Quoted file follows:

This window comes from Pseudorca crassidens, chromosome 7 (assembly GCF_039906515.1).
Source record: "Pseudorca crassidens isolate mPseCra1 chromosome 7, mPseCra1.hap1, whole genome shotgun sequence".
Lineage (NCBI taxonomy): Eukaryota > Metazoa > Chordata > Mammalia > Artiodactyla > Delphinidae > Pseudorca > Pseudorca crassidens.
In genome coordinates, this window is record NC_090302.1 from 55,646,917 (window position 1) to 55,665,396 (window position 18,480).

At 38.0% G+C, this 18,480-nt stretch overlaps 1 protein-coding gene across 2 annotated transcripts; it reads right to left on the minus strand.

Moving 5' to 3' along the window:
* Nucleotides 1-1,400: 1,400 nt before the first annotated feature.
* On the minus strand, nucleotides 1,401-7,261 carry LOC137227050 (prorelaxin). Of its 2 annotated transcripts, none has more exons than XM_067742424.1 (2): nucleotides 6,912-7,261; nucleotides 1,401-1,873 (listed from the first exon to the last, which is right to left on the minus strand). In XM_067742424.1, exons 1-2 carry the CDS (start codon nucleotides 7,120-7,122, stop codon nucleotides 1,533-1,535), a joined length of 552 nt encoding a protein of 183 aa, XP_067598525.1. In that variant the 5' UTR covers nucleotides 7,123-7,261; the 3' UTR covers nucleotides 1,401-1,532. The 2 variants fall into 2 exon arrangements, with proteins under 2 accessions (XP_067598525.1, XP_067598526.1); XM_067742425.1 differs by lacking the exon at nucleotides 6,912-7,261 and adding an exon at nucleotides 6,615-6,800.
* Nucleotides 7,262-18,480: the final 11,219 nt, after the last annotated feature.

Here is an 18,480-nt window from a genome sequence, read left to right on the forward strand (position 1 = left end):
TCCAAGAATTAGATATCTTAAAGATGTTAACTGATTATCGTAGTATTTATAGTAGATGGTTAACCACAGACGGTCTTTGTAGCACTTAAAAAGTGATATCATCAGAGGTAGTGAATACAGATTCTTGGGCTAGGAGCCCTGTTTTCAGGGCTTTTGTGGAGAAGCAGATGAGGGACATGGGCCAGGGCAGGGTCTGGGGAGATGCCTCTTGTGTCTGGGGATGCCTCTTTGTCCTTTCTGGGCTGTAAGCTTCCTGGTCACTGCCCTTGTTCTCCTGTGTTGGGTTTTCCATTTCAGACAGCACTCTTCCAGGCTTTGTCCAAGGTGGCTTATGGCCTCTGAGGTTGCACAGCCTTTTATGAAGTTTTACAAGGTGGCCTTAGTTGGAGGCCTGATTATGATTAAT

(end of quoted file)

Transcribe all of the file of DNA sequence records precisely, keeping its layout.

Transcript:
This window comes from Pseudorca crassidens, chromosome 7 (assembly GCF_039906515.1).
Source record: "Pseudorca crassidens isolate mPseCra1 chromosome 7, mPseCra1.hap1, whole genome shotgun sequence".
Lineage (NCBI taxonomy): Eukaryota > Metazoa > Chordata > Mammalia > Artiodactyla > Delphinidae > Pseudorca > Pseudorca crassidens.
In genome coordinates, this window is record NC_090302.1 from 55,646,917 (window position 1) to 55,665,396 (window position 18,480).

At 38.0% G+C, this 18,480-nt stretch overlaps 1 protein-coding gene across 2 annotated transcripts; it reads right to left on the minus strand.

Moving 5' to 3' along the window:
* Nucleotides 1-1,400: 1,400 nt before the first annotated feature.
* On the minus strand, nucleotides 1,401-7,261 carry LOC137227050 (prorelaxin). Of its 2 annotated transcripts, none has more exons than XM_067742424.1 (2): nucleotides 6,912-7,261; nucleotides 1,401-1,873 (listed from the first exon to the last, which is right to left on the minus strand). In XM_067742424.1, exons 1-2 carry the CDS (start codon nucleotides 7,120-7,122, stop codon nucleotides 1,533-1,535), a joined length of 552 nt encoding a protein of 183 aa, XP_067598525.1. In that variant the 5' UTR covers nucleotides 7,123-7,261; the 3' UTR covers nucleotides 1,401-1,532. The 2 variants fall into 2 exon arrangements, with proteins under 2 accessions (XP_067598525.1, XP_067598526.1); XM_067742425.1 differs by lacking the exon at nucleotides 6,912-7,261 and adding an exon at nucleotides 6,615-6,800.
* Nucleotides 7,262-18,480: the final 11,219 nt, after the last annotated feature.

Here is an 18,480-nt window from a genome sequence, read left to right on the forward strand (position 1 = left end):
TCCAAGAATTAGATATCTTAAAGATGTTAACTGATTATCGTAGTATTTATAGTAGATGGTTAACCACAGACGGTCTTTGTAGCACTTAAAAAGTGATATCATCAGAGGTAGTGAATACAGATTCTTGGGCTAGGAGCCCTGTTTTCAGGGCTTTTGTGGAGAAGCAGATGAGGGACATGGGCCAGGGCAGGGTCTGGGGAGATGCCTCTTGTGTCTGGGGATGCCTCTTTGTCCTTTCTGGGCTGTAAGCTTCCTGGTCACTGCCCTTGTTCTCCTGTGTTGGGTTTTCCATTTCAGACAGCACTCTTCCAGGCTTTGTCCAAGGTGGCTTATGGCCTCTGAGGTTGCACAGCCTTTTATGAAGTTTTACAAGGTGGCCTTAGTTGGAGGCCTGATTATGATTAAT